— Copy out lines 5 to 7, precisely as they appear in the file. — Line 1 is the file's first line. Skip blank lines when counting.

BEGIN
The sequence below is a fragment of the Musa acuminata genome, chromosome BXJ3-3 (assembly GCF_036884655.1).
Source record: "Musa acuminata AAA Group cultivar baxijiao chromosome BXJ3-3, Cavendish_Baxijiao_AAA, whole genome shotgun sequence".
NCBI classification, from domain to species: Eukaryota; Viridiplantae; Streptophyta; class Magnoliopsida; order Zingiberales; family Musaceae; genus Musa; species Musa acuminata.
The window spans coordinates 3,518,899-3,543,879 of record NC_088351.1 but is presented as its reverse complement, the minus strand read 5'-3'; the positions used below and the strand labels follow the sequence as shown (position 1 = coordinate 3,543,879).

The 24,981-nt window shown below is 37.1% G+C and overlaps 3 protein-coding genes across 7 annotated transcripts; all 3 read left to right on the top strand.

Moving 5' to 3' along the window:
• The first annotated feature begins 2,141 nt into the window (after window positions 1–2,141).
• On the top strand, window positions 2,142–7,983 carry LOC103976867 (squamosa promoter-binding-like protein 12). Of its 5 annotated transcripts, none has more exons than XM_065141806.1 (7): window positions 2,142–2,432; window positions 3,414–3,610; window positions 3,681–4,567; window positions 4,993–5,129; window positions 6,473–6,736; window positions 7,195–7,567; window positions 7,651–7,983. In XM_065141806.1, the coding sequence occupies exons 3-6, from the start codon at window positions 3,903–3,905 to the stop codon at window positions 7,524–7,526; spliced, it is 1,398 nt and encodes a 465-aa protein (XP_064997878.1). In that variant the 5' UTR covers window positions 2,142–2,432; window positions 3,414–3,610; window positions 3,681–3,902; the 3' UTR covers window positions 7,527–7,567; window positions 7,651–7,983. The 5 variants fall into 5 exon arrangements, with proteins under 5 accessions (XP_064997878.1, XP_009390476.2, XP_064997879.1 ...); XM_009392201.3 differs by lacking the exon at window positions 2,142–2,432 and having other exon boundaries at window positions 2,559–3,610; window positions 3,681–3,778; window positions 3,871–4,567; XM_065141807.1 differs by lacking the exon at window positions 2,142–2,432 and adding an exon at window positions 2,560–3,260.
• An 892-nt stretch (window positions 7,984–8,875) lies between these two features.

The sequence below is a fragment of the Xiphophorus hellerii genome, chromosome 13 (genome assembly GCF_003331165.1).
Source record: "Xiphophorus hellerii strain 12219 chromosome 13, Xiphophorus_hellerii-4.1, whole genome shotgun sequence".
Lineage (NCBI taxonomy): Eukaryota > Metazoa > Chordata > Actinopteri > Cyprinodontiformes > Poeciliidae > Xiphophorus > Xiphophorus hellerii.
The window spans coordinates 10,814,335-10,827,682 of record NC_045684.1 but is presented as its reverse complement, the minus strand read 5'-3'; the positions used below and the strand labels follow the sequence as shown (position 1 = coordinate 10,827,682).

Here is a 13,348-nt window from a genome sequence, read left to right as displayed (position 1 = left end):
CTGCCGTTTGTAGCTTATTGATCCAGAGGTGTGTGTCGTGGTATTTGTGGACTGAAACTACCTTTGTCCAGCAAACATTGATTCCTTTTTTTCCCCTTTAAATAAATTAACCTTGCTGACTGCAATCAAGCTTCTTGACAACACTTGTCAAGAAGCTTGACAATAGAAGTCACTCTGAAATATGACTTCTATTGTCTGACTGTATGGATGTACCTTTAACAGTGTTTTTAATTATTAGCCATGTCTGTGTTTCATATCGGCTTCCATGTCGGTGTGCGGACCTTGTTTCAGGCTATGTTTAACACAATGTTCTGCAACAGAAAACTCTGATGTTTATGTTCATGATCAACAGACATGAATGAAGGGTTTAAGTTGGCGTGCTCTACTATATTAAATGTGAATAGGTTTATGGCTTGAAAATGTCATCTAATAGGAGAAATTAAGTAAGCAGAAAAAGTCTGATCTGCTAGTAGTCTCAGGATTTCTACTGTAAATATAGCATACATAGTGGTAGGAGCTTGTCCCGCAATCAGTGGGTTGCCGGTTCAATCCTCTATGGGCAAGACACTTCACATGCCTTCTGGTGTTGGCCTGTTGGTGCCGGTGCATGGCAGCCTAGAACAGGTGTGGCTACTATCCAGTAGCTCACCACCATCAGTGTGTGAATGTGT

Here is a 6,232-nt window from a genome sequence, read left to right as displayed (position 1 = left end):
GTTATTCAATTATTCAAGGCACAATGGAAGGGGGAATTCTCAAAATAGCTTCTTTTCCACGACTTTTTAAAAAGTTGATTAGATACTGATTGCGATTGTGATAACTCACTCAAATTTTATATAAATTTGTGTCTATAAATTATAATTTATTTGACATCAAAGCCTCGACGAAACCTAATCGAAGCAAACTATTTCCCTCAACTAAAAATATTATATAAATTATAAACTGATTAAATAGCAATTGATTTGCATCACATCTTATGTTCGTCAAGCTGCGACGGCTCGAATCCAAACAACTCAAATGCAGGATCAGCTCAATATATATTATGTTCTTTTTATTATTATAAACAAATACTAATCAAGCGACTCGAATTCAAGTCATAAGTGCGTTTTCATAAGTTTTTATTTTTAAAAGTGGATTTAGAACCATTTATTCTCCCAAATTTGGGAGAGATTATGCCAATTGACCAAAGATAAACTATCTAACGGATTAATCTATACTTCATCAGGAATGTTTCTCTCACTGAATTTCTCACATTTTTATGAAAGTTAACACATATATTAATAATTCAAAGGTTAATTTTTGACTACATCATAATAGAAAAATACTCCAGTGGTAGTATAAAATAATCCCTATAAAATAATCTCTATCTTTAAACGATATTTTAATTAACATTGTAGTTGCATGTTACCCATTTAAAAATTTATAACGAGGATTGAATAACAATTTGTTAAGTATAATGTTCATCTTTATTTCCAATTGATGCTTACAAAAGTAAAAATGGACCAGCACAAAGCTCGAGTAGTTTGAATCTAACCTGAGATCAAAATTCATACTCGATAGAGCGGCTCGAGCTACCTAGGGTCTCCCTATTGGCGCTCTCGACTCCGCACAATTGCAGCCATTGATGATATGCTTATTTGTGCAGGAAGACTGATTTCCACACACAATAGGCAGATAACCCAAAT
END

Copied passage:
The 24,981-nt window shown below is 37.1% G+C and overlaps 3 protein-coding genes across 7 annotated transcripts; all 3 read left to right on the top strand.

Moving 5' to 3' along the window:
• The first annotated feature begins 2,141 nt into the window (after window positions 1–2,141).